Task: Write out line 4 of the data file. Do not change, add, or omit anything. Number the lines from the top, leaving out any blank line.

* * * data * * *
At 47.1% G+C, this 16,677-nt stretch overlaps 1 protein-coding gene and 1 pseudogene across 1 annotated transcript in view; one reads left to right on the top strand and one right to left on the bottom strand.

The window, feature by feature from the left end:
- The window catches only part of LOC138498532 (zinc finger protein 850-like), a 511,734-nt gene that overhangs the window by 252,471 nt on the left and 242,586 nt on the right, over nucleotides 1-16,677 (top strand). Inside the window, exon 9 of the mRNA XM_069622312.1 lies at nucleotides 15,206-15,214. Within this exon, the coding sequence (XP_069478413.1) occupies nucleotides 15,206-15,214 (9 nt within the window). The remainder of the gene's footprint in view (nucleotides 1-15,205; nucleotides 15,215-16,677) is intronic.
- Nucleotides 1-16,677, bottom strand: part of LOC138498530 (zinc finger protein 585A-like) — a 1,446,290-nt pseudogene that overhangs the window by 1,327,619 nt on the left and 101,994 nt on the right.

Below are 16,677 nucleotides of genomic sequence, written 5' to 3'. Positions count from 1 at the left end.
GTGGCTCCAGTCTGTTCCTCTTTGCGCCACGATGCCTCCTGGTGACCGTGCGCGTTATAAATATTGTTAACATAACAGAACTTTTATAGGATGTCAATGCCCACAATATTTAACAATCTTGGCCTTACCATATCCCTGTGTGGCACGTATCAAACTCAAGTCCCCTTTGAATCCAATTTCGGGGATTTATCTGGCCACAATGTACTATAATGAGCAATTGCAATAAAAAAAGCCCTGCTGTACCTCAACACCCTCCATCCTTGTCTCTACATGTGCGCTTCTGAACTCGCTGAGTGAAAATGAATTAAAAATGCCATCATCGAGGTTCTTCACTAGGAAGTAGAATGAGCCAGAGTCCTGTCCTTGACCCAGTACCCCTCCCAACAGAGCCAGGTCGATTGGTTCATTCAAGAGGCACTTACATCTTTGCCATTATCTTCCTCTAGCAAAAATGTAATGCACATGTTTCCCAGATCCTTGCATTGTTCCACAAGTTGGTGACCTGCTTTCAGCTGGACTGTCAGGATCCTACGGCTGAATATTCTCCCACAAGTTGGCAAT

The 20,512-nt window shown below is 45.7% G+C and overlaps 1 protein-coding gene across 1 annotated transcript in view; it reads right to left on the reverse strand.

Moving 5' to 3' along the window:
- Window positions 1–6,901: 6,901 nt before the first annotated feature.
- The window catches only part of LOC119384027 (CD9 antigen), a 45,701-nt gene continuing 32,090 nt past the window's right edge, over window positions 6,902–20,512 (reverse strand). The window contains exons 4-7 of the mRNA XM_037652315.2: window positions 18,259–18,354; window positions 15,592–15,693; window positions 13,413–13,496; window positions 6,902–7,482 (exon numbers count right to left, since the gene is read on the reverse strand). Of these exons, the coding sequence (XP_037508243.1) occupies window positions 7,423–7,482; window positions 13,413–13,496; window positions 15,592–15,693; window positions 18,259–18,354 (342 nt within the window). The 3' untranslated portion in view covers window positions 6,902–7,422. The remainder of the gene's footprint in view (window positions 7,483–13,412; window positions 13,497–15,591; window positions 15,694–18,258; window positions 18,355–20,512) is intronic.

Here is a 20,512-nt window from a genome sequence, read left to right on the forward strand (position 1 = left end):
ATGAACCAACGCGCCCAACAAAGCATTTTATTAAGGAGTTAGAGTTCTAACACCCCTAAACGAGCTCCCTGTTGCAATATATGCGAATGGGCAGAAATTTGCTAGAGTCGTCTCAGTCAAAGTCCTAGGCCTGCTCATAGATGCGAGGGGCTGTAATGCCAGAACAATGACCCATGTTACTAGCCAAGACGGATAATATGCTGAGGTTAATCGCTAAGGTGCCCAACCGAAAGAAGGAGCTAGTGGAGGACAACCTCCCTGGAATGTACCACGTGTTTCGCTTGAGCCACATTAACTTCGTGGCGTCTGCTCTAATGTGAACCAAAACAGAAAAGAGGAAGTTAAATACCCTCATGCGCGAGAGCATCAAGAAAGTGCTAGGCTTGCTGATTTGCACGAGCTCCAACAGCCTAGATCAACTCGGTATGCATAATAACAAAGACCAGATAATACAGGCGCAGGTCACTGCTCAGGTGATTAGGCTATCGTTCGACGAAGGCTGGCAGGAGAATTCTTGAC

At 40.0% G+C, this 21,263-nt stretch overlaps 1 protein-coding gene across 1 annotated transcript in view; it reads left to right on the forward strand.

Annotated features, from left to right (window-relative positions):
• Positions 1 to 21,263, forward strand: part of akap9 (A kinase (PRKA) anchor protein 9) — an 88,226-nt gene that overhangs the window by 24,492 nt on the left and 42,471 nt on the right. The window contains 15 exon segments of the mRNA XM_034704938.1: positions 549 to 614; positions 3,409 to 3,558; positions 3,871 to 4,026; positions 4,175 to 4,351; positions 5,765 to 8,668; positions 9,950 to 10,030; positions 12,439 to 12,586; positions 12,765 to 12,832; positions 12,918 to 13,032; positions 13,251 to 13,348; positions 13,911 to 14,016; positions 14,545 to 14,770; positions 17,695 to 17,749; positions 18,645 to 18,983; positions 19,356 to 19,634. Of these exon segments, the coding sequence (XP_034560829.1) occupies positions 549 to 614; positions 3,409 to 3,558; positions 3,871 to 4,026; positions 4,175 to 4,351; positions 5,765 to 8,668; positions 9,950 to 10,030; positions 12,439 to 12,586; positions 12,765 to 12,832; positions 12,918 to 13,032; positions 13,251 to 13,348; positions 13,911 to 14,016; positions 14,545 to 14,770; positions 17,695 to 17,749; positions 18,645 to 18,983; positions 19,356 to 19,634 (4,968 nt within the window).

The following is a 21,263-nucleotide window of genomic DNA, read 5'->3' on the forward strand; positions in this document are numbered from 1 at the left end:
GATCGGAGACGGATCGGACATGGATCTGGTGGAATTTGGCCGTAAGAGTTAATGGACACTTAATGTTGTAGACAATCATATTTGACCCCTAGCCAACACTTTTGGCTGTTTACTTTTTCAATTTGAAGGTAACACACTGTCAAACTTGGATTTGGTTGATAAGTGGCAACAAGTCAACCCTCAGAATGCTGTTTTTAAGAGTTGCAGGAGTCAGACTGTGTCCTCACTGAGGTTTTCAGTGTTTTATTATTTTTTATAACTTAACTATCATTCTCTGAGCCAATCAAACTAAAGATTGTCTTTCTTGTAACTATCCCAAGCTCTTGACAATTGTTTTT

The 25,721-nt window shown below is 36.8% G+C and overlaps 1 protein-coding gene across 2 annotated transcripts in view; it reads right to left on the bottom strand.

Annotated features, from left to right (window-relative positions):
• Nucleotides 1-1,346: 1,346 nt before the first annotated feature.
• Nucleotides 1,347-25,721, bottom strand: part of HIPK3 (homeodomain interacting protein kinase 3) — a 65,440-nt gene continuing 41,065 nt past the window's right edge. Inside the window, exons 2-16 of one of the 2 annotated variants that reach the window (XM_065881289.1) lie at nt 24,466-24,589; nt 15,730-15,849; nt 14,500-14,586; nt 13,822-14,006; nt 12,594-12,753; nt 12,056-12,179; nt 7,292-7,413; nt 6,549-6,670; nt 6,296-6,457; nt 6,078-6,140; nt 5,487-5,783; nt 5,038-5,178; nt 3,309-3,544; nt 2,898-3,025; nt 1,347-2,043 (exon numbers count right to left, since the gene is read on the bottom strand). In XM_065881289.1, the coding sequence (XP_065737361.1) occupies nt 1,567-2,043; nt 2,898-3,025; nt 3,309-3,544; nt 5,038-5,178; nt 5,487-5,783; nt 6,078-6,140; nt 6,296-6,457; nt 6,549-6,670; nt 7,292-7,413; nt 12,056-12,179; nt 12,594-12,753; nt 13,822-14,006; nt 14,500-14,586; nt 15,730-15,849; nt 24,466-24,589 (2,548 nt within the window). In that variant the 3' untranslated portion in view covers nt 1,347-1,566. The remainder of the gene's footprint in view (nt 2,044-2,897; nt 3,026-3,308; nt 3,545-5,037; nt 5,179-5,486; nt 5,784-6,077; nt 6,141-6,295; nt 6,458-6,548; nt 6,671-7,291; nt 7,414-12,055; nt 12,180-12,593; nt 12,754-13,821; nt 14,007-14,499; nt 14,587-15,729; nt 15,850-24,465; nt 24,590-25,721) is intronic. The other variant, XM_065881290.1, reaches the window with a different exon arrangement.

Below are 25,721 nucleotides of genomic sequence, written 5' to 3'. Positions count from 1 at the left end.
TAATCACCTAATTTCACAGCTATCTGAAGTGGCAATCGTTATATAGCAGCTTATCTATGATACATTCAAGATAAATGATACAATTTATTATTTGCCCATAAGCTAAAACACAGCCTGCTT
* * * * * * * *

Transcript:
- Nucleotides 1-16,677, bottom strand: part of LOC138498530 (zinc finger protein 585A-like) — a 1,446,290-nt pseudogene that overhangs the window by 1,327,619 nt on the left and 101,994 nt on the right.